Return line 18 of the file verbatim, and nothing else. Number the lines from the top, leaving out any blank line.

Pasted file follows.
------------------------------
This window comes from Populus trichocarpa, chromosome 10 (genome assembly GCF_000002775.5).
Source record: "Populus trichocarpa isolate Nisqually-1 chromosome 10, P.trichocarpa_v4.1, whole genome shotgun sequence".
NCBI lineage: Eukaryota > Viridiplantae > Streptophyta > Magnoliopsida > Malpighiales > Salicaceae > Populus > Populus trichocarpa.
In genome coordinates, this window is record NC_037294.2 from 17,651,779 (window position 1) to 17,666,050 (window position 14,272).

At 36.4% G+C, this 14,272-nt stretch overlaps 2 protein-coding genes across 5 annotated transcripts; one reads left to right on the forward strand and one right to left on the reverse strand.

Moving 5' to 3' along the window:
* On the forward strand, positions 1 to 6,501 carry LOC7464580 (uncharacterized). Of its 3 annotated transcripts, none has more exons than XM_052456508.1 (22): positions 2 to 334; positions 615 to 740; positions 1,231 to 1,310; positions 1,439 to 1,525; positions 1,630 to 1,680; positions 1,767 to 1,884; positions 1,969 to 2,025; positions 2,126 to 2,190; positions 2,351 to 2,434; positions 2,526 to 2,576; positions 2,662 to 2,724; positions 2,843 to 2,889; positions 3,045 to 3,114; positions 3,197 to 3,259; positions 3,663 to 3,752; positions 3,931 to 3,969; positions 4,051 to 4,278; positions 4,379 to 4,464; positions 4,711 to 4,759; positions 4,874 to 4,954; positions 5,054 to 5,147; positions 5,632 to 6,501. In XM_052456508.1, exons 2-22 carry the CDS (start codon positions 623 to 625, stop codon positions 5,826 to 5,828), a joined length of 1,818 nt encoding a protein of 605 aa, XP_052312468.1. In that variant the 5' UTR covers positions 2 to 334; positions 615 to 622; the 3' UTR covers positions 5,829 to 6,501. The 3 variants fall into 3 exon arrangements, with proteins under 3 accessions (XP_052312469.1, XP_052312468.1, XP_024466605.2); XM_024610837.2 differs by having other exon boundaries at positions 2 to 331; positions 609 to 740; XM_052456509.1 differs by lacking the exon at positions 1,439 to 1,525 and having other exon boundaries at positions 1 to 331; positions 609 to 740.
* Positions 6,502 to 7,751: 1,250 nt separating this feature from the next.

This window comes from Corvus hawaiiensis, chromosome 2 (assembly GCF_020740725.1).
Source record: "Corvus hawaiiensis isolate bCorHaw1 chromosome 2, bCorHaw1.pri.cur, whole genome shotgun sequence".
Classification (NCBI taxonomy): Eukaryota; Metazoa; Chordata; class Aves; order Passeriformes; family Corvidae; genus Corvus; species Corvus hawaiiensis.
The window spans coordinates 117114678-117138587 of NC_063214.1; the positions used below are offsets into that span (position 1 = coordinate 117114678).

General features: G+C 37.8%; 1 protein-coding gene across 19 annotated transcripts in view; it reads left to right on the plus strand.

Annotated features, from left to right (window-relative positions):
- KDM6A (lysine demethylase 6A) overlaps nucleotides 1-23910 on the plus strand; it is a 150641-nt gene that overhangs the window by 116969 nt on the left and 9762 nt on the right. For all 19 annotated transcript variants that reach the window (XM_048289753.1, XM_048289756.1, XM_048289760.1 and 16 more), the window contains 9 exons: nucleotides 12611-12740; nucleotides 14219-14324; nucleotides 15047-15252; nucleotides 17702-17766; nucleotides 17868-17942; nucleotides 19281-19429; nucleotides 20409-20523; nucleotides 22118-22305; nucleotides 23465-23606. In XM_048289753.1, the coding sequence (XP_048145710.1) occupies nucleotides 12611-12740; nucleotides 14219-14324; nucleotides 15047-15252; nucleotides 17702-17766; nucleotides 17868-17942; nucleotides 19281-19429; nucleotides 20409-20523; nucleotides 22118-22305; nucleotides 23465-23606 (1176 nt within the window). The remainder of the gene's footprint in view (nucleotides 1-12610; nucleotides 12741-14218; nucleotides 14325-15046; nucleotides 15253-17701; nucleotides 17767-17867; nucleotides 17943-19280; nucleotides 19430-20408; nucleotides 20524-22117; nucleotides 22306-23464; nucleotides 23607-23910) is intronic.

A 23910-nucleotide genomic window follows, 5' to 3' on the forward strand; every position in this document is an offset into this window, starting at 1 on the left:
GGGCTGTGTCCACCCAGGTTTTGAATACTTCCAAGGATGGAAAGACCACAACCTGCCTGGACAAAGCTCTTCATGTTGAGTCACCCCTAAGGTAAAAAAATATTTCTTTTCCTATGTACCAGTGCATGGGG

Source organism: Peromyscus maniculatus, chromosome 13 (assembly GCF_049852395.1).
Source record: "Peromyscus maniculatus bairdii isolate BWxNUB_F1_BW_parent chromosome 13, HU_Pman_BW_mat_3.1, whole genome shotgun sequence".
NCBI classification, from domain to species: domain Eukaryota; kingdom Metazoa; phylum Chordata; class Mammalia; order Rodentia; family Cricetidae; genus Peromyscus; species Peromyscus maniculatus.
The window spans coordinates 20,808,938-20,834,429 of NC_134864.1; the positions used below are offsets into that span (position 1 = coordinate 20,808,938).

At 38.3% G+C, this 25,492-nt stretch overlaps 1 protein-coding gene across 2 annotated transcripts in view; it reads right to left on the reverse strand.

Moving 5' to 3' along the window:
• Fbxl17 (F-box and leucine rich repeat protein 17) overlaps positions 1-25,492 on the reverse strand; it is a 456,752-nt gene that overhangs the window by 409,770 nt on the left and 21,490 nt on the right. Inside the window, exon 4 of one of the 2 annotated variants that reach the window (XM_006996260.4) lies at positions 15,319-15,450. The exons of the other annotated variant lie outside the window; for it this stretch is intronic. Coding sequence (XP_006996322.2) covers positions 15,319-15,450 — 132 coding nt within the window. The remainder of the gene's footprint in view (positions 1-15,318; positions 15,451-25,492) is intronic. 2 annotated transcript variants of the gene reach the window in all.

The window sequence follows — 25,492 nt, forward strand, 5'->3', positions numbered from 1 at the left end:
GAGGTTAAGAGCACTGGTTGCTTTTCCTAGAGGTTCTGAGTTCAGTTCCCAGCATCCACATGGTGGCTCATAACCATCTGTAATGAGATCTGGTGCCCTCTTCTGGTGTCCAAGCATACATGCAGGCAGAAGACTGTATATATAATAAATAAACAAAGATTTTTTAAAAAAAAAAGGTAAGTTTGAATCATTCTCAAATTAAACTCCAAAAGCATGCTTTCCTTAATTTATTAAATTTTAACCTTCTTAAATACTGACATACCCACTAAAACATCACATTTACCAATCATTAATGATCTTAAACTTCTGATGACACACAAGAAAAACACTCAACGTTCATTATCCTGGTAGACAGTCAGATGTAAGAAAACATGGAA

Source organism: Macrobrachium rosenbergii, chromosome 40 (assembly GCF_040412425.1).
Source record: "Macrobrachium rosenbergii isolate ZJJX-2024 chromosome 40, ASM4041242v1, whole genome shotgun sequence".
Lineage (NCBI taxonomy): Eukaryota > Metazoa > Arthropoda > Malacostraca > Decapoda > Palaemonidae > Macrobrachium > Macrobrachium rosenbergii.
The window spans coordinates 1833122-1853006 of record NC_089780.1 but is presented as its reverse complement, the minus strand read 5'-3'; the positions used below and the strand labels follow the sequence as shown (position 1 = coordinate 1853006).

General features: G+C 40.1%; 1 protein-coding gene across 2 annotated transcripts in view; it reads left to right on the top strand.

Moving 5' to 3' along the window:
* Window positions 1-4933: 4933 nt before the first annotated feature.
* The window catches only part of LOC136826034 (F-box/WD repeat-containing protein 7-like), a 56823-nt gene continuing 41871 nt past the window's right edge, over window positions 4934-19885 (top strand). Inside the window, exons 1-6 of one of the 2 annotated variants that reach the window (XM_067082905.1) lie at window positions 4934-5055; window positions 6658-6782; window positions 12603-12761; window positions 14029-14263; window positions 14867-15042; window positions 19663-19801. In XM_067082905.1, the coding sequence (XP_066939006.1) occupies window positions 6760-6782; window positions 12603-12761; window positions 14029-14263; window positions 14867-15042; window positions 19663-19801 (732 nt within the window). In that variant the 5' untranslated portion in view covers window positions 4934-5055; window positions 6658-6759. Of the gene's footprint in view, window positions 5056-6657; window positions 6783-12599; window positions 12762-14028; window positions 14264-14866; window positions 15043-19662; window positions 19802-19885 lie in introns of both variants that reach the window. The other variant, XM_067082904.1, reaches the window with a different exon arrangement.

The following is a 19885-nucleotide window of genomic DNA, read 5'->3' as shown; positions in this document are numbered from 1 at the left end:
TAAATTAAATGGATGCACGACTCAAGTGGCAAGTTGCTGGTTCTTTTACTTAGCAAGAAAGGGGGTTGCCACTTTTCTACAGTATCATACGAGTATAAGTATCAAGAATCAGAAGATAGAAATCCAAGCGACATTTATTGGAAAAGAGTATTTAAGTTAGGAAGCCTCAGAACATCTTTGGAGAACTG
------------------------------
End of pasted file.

Source organism: Peromyscus maniculatus, chromosome 13 (assembly GCF_049852395.1).